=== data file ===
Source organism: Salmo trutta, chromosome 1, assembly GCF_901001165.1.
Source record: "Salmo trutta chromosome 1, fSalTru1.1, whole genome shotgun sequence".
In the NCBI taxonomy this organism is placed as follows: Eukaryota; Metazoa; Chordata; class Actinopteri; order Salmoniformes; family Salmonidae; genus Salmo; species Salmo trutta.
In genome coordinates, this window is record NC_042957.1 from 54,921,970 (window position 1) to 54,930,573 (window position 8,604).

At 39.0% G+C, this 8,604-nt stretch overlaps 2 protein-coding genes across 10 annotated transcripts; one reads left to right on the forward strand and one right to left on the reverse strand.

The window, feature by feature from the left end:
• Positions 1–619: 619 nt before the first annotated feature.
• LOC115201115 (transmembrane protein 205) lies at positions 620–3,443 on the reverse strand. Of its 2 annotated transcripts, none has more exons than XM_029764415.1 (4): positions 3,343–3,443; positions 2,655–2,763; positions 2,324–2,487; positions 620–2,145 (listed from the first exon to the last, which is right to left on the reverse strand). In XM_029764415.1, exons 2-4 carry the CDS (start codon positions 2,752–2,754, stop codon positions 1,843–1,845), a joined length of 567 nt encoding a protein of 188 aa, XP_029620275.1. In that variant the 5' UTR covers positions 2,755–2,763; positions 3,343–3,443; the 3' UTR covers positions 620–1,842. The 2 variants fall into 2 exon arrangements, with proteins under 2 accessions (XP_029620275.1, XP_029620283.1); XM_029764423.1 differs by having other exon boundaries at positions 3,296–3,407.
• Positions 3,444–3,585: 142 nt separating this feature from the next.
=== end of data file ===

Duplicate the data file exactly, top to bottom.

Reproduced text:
Source organism: Salmo trutta, chromosome 1, assembly GCF_901001165.1.
Source record: "Salmo trutta chromosome 1, fSalTru1.1, whole genome shotgun sequence".
In the NCBI taxonomy this organism is placed as follows: Eukaryota; Metazoa; Chordata; class Actinopteri; order Salmoniformes; family Salmonidae; genus Salmo; species Salmo trutta.
In genome coordinates, this window is record NC_042957.1 from 54,921,970 (window position 1) to 54,930,573 (window position 8,604).

At 39.0% G+C, this 8,604-nt stretch overlaps 2 protein-coding genes across 10 annotated transcripts; one reads left to right on the forward strand and one right to left on the reverse strand.

The window, feature by feature from the left end:
• Positions 1–619: 619 nt before the first annotated feature.
• LOC115201115 (transmembrane protein 205) lies at positions 620–3,443 on the reverse strand. Of its 2 annotated transcripts, none has more exons than XM_029764415.1 (4): positions 3,343–3,443; positions 2,655–2,763; positions 2,324–2,487; positions 620–2,145 (listed from the first exon to the last, which is right to left on the reverse strand). In XM_029764415.1, exons 2-4 carry the CDS (start codon positions 2,752–2,754, stop codon positions 1,843–1,845), a joined length of 567 nt encoding a protein of 188 aa, XP_029620275.1. In that variant the 5' UTR covers positions 2,755–2,763; positions 3,343–3,443; the 3' UTR covers positions 620–1,842. The 2 variants fall into 2 exon arrangements, with proteins under 2 accessions (XP_029620275.1, XP_029620283.1); XM_029764423.1 differs by having other exon boundaries at positions 3,296–3,407.
• Positions 3,444–3,585: 142 nt separating this feature from the next.